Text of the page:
Wormwood (Errol Morris, 2017): USA

Reviewed by Ish Malik at AFI Film Festival 2017, Los Angeles

Wormwood by Errol Morris is a short series that sheds light on the murder of Dr. Frank Olson. Wormwood shows a series of events and historic references in order to figure out the true happenings of that night in 1953.  The short documentary is very pleasing to look at and is extremely aesthetic in nature.  The cinematography of this film is what keeps the audience glued to their seats.

Besides just having an intriguing story line,  he editing, the music the shots and the CGI is what really gets warm wood it’s kick and spark.  For instance,  The editor provides us with several slow-motion shots, split screens, flashbacks, dates and more to keep it interesting and to make the happenings of the foam more clear to the audience.  Wormwood is very hard to follow but the director really tries to break it down and ease things and concepts for the viewers.  Furthermore, the music of the film really adds to the intense, suspenseful nature that the director strive to create.  The interview of the Eric Olson, the son of Frank Olson is what makes this film believable and realistic  Lastly the depictions of drugs is extremely aesthetic due to the advanced CGI effects used.  Apart from being scientifically asthetic, wormwood raises some very essential questions for the watchers of the film.  The bigger idea of wormwood is to ask ourselves if our lives are being controlled and observed by the government? can we truly trust do you authorities and the people in power when we know that all of their actions are driven by greed and their uncontrollable hunger for money?  The complicated nature of the film is to depict the real life complex ways of how the government actually functions.  The Wormwood was difficult to understand because there were multiple things going on at once required our attention. And that’s probably how it is when it come to upper level governmental crimes. Government crimes was definitely a neglected real problem and the film does a marvelous job at reviving or bringing up this topic that has been dead for several year.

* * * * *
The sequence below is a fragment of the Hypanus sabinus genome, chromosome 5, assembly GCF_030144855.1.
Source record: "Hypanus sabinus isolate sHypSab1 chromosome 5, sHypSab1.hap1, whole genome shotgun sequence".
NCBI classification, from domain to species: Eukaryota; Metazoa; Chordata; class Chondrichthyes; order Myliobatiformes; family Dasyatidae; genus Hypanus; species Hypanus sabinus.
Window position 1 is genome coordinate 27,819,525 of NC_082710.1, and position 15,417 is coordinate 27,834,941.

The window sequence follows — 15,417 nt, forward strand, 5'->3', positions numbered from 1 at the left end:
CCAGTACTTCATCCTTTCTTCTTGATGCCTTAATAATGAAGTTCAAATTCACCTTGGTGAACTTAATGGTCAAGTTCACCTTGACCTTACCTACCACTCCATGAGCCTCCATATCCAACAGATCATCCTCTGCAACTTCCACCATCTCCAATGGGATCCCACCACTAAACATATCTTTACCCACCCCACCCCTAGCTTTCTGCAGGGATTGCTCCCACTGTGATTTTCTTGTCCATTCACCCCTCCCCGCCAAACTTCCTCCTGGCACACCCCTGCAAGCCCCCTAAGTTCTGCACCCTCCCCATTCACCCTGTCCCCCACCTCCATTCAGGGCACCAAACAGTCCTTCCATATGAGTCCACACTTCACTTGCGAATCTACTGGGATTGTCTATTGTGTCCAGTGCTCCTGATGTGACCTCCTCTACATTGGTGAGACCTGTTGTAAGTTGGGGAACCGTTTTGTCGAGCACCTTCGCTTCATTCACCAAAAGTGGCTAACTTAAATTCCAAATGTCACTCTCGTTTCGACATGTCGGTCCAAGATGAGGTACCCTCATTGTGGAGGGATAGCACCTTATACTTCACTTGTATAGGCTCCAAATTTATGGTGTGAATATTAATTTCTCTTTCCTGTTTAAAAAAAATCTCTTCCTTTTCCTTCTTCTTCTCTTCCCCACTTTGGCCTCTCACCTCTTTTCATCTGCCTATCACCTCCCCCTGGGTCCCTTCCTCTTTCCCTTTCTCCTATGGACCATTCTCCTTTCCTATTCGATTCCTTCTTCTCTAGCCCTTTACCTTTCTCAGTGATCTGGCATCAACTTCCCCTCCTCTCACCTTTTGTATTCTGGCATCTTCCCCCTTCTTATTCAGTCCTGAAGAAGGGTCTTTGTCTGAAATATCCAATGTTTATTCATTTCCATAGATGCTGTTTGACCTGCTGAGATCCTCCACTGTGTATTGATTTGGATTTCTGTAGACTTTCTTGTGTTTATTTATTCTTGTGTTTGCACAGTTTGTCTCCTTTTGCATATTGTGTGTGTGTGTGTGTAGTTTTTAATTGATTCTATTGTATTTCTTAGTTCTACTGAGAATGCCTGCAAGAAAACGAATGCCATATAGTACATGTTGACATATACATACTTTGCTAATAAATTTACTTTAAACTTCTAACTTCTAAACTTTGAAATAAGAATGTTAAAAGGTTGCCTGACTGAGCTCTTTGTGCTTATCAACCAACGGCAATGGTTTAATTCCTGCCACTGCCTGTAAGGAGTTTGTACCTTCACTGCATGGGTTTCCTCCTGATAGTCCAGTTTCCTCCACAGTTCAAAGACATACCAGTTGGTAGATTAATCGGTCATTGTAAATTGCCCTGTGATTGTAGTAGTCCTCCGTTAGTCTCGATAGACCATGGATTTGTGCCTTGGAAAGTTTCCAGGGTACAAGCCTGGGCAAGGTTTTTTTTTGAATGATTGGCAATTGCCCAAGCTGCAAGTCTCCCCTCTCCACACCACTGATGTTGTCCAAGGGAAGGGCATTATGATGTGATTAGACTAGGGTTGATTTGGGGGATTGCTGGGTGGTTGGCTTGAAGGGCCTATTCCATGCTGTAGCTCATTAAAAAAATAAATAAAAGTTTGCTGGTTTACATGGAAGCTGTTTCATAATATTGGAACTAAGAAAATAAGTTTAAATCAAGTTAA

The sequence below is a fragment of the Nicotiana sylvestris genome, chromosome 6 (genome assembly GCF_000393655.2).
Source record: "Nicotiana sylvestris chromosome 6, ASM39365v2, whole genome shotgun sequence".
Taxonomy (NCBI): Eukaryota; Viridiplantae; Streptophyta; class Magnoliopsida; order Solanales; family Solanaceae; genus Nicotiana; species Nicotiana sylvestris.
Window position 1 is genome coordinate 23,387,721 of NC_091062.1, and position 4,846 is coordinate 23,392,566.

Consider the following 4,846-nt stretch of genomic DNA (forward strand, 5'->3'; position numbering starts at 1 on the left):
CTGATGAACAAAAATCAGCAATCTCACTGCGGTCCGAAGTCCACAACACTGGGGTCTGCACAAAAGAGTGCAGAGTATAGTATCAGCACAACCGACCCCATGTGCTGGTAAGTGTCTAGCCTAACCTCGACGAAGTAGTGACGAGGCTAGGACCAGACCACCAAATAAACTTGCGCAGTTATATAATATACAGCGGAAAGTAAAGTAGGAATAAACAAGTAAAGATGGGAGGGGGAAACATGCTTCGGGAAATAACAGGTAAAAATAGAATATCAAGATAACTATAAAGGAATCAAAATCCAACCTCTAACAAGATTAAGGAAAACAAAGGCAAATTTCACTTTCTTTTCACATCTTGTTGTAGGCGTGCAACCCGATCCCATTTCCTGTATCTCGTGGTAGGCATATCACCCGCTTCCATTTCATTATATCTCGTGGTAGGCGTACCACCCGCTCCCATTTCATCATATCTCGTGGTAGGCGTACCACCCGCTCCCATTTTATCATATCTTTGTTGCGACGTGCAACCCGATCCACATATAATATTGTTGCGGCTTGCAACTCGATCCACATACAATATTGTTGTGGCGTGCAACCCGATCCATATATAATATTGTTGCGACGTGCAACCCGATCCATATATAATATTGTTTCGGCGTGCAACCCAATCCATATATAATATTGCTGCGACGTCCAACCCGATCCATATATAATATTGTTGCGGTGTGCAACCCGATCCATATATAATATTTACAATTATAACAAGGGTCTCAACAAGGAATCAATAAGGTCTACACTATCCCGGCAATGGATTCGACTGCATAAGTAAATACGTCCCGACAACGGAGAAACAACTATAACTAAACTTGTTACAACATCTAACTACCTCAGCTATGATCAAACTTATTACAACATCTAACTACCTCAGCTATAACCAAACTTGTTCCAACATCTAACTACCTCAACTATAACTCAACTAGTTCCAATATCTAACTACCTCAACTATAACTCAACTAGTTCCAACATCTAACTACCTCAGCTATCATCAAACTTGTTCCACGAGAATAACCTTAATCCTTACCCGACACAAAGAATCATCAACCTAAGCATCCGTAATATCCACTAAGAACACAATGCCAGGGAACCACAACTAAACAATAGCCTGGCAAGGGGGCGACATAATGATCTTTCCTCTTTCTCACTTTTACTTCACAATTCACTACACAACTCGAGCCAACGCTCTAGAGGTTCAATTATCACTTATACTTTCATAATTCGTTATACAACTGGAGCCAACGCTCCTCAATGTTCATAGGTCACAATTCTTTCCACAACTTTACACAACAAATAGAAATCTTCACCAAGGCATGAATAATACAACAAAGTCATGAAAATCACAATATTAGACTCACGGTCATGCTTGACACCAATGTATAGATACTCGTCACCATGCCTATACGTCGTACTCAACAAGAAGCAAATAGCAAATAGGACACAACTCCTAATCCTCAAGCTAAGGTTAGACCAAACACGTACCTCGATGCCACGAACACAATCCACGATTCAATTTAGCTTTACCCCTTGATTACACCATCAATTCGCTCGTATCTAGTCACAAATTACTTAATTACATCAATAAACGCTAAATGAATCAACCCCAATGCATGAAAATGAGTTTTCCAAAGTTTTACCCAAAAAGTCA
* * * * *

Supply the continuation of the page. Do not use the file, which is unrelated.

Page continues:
This movie will open your eyes to real world uppee class and its extraordinary to look at!!! This is a must watch!

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